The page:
An Afternoon Jolt this week mentioned a TCC/Onebusaway survey, recently briefed to the Seattle City Council, of Southeast Seattle residents. It contained this very discouraging tidbit:
Just seven percent of respondents said that if they need to go downtown they would use the light rail.
This may very well be an accurate report of how it was briefed, but I obtained a copy of the survey results (.doc), and this is the actual question:
25. And now please finish this sentence; I would use light rail more often if…
(multiple responses; n=187)
It were closer to me/convenient 21%
It went more places I wanted to go 14%
I needed it/Had someplace to go 9%
Better parking situation 9%
I needed to go downtown 7%
Offered more routes 6%
Had more stations 6%
It were cheaper 5%
I didn’t have a car 3%
There were a bus/service to take me directly to the station 3%
I were more familiar with it 2%
I felt safer on it 1%
It were faster 0%
The syntax of the blurb suggests, at least to me, that only 7% of people in SE Seattle use light rail when they go downtown. That may or may not be the case, but that’s not what the question is asking.
Wordplay aside, there’s a lot of information in this December 2009 survey on what the true barriers to higher ridership are, aside from the empty pits around most stations, for both bus and rail. Details after the jump.
The survey boundary turns out to be I-5, I-90, Lake Washington, and approximately the Seattle city limit.
56% thought walking to a station was easy; 42% difficult or “no nearby station”. The split was 83/14 for buses. Interestingly, this result suggests that some people who must walk more than 20 minutes to a station consider that at least “somewhat easy.”
22. Please finish this sentence; I would use the bus more often if…(multiple responses; n=174)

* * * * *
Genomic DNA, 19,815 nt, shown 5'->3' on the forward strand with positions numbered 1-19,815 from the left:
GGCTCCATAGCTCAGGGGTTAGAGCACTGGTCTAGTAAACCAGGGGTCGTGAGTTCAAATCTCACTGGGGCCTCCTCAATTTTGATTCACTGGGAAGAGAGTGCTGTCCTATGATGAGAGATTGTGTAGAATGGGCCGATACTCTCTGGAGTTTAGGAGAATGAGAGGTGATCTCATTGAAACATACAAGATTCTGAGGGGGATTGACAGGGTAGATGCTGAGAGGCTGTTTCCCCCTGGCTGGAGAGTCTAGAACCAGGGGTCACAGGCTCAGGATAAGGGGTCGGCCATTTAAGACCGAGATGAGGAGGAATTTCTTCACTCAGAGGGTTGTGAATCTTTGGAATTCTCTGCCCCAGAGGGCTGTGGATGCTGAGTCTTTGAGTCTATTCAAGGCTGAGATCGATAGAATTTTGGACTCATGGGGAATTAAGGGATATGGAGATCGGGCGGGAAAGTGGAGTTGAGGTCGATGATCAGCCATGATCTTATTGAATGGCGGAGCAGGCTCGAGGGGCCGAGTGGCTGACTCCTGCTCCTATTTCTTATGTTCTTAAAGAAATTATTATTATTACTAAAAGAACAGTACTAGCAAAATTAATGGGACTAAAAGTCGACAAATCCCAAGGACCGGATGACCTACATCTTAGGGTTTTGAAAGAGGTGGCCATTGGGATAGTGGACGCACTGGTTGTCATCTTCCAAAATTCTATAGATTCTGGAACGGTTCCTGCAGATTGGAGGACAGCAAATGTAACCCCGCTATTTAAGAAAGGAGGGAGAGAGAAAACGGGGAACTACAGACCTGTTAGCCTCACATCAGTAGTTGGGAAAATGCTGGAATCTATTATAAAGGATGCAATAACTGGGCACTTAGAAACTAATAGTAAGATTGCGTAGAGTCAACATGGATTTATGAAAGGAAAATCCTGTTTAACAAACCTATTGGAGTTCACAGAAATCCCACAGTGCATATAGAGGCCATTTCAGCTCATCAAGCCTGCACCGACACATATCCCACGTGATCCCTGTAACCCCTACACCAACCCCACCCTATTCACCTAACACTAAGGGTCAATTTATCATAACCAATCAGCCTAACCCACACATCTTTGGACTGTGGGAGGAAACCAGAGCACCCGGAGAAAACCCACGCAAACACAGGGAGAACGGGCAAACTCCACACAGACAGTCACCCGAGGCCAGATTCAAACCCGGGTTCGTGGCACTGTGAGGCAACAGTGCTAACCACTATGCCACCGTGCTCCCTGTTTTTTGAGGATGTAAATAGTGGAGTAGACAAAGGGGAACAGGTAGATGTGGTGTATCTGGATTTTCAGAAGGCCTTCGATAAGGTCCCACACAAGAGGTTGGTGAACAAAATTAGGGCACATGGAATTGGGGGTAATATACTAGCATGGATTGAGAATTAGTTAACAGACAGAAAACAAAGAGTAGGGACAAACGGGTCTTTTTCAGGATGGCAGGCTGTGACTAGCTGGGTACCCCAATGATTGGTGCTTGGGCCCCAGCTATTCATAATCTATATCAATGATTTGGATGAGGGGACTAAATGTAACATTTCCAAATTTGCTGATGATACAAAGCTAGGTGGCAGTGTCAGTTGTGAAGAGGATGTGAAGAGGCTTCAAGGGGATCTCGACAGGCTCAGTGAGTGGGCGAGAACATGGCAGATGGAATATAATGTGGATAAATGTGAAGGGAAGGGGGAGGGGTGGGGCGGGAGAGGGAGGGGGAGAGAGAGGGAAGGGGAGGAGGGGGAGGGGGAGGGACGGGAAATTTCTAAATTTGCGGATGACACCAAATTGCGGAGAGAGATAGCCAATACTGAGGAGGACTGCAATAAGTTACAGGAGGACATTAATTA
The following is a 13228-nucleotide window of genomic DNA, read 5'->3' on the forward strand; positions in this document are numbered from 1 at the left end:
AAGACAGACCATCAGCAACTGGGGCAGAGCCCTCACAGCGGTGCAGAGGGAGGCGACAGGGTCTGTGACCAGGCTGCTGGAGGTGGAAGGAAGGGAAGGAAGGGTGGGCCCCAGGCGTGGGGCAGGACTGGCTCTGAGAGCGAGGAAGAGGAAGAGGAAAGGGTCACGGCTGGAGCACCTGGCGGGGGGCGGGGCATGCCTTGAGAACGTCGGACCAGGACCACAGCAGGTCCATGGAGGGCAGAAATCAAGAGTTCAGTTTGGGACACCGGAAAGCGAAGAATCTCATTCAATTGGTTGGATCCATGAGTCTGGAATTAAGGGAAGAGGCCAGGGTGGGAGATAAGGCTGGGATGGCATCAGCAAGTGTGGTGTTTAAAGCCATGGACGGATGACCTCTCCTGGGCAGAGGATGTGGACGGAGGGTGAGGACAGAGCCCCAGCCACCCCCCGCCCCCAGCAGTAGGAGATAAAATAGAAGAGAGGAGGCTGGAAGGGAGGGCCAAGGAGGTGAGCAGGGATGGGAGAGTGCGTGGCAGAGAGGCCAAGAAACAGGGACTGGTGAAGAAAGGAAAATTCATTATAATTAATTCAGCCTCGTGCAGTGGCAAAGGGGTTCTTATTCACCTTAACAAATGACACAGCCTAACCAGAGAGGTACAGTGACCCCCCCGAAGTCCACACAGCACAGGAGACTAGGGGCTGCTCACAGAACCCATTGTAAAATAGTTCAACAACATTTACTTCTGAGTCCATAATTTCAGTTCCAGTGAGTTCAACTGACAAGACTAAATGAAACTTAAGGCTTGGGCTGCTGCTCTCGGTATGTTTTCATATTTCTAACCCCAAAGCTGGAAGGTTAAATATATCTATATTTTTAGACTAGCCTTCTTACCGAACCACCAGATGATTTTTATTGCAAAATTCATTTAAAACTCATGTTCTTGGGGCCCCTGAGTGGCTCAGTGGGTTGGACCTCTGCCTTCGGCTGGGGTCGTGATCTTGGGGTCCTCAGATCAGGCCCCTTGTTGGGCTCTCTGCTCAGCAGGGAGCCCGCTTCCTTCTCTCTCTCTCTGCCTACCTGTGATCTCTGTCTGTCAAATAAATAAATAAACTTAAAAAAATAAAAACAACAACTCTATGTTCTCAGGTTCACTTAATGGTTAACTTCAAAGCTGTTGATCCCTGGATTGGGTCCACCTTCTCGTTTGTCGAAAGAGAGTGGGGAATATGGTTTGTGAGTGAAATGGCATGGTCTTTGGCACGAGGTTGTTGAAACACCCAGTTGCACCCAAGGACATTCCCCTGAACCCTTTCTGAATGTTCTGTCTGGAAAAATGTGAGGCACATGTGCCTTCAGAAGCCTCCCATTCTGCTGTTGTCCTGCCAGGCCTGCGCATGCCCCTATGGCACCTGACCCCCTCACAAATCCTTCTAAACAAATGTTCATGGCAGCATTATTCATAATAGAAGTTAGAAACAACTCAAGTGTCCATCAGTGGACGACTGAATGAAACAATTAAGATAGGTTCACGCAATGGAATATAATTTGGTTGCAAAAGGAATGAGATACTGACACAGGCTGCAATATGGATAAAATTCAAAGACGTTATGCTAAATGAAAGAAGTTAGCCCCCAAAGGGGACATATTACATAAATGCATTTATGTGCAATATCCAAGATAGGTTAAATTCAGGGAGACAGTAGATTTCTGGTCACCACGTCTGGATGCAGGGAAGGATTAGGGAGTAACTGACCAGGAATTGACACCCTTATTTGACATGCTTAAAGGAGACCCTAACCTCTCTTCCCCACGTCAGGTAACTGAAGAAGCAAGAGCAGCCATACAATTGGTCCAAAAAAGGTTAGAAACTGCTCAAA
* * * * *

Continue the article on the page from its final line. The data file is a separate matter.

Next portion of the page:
It went closer to the places I wanted to go 15%
Didn’t have a car 13%
More convenient 12%
It were faster 12%
Offered more routes 10%
I need to go downtown 7%
I had more places I needed to go 5%
Had no other options 4%
Felt more comfortable on the bus 3%
It were cheaper 3%
Offered more reliable service 2%
Didn’t have children 2%
My health were better 1%
Were with a companion 1%
There were more buses available 0%
These results suggest to me that stop reduction, bus priority treatments, and a richer web of connections would be more productive investments than more buses on existing routes or security improvements.
I’m not particularly panicked about Link ridership, but looking again at question 25 above, the practical changes that could lead to the most new Central Link ridership are:
- a stop between Orcas and Graham St. to provide foot access to more people;
- continue the buildout of Sound Move and ST2;
- more publicity for existing (private) Link park and ride lots, to dispel the early media message that parking by stations is impossible; and
- getting those empty pits developed.
There’s a lot more stuff about general perceptions, effective messaging, and so on in the survey.